Featured Research

from universities, journals, and other organizations

Seaweed Transformed Into Stem Cell Technology

Date:
November 11, 2007
Source:
Rensselaer Polytechnic Institute
Summary:
Engineers have transformed a polymer found in common brown seaweed into a device that can support the growth and release of stem cells at the sight of a bodily injury or at the source of a disease. The findings mark an important step in efforts to develop new medical therapies using stem cells.

The new stem cell scaffold. Circled in black: a microbead degrades to release neural stem cells. Circled in white: a separate microbead releases alginate lyase that will break down the outer layer of the scaffold, releasing stem cells into the body.
Credit: Rensselaer Polytechnic Institute/Randolph S. Ashton

Engineers at Rensselaer Polytechnic Institute have transformed a polymer found in common brown seaweed into a device that can support the growth and release of stem cells at the sight of a bodily injury or at the source of a disease.

Related Articles


The findings mark an important step in efforts to develop new medical therapies using stem cells.

“We have developed a scaffold for stem cell culture that can degrade in the body at a controlled rate,” said lead researcher Ravi Kane, professor of chemical and biological engineering. “With this level of control we can foster the growth of stem cells in the scaffold and direct how, when, and where we want them to be released in the body.”

Kane and his collaborators, which include the author of the paper and former Rensselaer graduate student Randolph Ashton, created the device from a material known as alginate. Alginate is a complex carbohydrate found naturally in brown seaweed. When mixed with calcium, alginate gels into a rigid, three-dimensional mesh.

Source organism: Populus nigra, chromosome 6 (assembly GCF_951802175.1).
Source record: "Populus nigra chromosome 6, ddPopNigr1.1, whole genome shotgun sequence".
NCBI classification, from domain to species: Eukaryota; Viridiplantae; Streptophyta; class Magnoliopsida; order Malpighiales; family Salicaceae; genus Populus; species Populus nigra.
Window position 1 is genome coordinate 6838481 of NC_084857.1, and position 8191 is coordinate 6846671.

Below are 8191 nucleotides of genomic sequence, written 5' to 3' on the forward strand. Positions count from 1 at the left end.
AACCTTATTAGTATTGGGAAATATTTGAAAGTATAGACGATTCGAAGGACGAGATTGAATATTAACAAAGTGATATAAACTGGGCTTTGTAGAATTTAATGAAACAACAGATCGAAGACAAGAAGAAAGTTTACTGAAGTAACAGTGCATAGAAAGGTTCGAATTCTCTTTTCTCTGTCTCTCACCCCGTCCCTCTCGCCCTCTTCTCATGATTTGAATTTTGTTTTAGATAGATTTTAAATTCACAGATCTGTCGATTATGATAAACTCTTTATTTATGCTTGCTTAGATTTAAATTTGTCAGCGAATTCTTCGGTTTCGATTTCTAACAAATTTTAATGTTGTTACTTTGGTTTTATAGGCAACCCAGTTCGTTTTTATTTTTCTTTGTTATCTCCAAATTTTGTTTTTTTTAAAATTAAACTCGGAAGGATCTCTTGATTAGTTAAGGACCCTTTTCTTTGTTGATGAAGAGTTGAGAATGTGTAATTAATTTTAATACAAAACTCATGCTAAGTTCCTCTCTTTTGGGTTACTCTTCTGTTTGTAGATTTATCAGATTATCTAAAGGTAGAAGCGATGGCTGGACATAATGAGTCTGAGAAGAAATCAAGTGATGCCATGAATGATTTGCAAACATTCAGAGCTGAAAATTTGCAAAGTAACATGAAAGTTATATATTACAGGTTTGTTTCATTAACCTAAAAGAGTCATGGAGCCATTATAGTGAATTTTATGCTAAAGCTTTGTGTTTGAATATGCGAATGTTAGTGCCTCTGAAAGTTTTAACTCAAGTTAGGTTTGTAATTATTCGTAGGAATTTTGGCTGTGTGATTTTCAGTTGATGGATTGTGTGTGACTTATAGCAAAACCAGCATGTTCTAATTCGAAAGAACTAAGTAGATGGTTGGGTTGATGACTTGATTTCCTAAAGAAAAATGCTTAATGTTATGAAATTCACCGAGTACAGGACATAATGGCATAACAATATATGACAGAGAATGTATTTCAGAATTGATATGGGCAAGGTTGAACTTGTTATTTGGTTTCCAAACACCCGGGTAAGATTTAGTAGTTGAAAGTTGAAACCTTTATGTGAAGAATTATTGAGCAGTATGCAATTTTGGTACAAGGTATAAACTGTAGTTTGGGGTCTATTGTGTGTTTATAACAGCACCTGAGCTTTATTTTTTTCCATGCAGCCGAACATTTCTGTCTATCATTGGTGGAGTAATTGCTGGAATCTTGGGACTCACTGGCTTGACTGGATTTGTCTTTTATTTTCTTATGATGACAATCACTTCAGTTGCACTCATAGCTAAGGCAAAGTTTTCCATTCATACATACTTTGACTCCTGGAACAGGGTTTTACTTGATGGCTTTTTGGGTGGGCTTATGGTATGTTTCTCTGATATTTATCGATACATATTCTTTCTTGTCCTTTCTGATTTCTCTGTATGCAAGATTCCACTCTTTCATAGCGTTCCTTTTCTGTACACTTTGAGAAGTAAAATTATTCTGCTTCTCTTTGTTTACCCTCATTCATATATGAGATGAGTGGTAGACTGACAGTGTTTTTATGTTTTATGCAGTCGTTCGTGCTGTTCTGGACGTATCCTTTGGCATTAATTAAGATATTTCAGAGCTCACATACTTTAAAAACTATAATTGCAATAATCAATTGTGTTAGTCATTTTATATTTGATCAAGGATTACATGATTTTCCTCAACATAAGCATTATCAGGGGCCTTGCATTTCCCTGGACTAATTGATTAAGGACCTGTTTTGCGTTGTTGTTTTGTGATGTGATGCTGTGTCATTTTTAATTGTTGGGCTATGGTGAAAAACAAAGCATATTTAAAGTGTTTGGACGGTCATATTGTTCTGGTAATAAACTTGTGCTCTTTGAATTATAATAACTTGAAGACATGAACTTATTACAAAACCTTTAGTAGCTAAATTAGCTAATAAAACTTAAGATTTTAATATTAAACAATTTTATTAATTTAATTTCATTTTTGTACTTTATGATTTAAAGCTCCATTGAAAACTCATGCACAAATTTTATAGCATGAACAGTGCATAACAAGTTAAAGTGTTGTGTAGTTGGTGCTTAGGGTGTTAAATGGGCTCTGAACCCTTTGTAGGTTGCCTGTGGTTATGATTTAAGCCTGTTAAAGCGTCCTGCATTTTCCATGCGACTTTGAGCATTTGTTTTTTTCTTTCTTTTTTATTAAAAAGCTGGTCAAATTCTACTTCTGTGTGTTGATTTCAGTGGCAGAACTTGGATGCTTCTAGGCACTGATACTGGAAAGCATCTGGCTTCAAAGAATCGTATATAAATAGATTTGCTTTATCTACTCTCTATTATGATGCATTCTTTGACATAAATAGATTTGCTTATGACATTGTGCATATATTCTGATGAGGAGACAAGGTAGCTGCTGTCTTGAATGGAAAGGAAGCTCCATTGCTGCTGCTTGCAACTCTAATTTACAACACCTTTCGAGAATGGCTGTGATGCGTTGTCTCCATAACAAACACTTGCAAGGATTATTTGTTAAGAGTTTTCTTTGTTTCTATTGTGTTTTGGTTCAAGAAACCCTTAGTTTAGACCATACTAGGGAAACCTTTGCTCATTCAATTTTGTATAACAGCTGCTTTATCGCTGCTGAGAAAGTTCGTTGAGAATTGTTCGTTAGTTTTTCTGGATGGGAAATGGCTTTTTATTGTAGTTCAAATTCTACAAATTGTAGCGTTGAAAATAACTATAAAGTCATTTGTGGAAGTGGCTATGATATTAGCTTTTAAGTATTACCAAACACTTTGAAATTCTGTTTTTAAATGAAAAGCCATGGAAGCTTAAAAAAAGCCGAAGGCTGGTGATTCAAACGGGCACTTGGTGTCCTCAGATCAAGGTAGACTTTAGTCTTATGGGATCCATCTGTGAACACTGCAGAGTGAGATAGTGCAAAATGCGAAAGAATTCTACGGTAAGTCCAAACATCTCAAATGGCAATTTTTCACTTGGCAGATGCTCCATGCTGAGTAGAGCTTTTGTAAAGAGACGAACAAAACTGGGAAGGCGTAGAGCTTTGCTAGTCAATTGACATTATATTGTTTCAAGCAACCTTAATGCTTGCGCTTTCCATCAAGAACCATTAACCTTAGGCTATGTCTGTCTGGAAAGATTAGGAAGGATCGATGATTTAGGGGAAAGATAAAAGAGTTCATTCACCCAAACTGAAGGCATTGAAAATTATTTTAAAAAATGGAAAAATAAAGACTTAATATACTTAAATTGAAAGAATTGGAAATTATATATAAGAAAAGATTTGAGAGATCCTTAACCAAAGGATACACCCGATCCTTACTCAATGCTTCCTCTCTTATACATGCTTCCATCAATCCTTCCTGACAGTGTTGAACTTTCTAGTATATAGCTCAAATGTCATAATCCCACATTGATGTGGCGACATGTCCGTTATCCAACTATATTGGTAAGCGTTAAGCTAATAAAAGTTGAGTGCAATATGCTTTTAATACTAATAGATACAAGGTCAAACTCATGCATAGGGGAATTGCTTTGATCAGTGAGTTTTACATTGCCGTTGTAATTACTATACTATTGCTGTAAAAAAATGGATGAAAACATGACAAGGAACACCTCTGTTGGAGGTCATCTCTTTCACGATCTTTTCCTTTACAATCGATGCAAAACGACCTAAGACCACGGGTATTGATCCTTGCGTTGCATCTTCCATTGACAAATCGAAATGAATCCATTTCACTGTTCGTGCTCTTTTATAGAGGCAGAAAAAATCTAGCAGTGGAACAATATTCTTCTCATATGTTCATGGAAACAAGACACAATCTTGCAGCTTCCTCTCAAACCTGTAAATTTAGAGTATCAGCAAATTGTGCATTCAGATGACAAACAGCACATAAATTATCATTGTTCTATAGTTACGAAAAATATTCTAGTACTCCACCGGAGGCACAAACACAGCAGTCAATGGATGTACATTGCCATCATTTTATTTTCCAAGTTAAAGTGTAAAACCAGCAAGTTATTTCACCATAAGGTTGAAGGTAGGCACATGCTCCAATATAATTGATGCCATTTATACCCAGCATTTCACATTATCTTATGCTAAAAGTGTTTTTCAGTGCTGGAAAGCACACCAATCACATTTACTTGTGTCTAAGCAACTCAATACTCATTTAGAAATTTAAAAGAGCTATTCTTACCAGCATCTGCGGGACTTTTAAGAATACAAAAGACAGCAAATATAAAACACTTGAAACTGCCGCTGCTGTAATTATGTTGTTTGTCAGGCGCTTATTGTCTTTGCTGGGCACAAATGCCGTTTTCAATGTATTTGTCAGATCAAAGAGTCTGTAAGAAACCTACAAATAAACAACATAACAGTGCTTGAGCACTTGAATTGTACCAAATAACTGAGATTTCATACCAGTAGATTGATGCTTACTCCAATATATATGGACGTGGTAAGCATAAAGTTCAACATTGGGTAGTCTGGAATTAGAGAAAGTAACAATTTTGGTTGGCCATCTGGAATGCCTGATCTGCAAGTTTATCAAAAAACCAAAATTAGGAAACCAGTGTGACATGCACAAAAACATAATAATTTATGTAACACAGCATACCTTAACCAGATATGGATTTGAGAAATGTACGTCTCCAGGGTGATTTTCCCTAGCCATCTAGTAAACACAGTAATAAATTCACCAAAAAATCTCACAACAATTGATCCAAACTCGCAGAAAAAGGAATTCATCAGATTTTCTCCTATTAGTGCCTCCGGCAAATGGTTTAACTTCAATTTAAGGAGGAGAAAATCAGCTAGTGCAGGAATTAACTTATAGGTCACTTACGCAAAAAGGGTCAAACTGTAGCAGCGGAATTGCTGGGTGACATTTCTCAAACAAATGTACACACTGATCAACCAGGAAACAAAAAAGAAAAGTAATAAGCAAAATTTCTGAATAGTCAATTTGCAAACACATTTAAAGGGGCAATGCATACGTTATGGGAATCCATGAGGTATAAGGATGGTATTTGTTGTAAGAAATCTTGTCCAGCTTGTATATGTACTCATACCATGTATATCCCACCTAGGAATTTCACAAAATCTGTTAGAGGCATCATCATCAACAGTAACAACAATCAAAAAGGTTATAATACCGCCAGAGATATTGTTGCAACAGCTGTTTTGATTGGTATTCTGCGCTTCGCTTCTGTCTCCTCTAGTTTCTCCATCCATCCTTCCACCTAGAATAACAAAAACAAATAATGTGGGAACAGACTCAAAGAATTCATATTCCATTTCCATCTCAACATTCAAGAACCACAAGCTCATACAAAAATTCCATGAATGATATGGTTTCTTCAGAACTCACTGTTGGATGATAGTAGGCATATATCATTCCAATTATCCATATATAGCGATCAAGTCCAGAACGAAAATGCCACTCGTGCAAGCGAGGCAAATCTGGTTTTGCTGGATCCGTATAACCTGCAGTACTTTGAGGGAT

The device could have wide-ranging potential for use in regenerative medicine, Kane explains. For example, the scaffolds could one day be used in the human body to release stem cells directly into injured tissue. Kane and his colleagues hope that the scaffold could eventually be used for medical therapies such as releasing healthy bone stem cells right at the site of a broken bone, or releasing neural stem cells in the brain where cells have been killed by diseases such as Alzheimer’s.

Kane and his team encapsulated healthy neural stem cells in the alginate mesh, producing a three-dimensional scaffold that degrades at a tunable, controlled rate. Once the scaffold is implanted in the body, the researchers use an enzyme called alginate lyase, which eats away at alginate, to release the stem cells. Alginate lyase is naturally produced in some marine animals and bacterial strains, but not in humans.

In order to control the degradation of the alginate scaffold, the researchers encapsulated varying amounts of alginate lyase into microscale beads, called microspheres. The microspheres containing the alginate lyase were then encapsulated into the larger alginate scaffolds along with the stem cells. As the microspheres degraded, the alginate lyase enzyme was released into the larger alginate scaffold and slowly began to eat away at its surface, releasing the healthy stem cells in a controlled fashion.

The microspheres also can be filled with more than just alginate lyase. “We can add drug molecules or proteins to the microspheres along with the alginate lyase that, when released into the larger alginate scaffold, could influence the fate of the encapsulated stem cells,” Kane said. “By adding these materials to the larger scaffold, we can direct the stem cells to become the type of mature, differentiated cell that we desire, such as a neuron. This will prove very valuable for applications of stem cells in regenerative medicine.”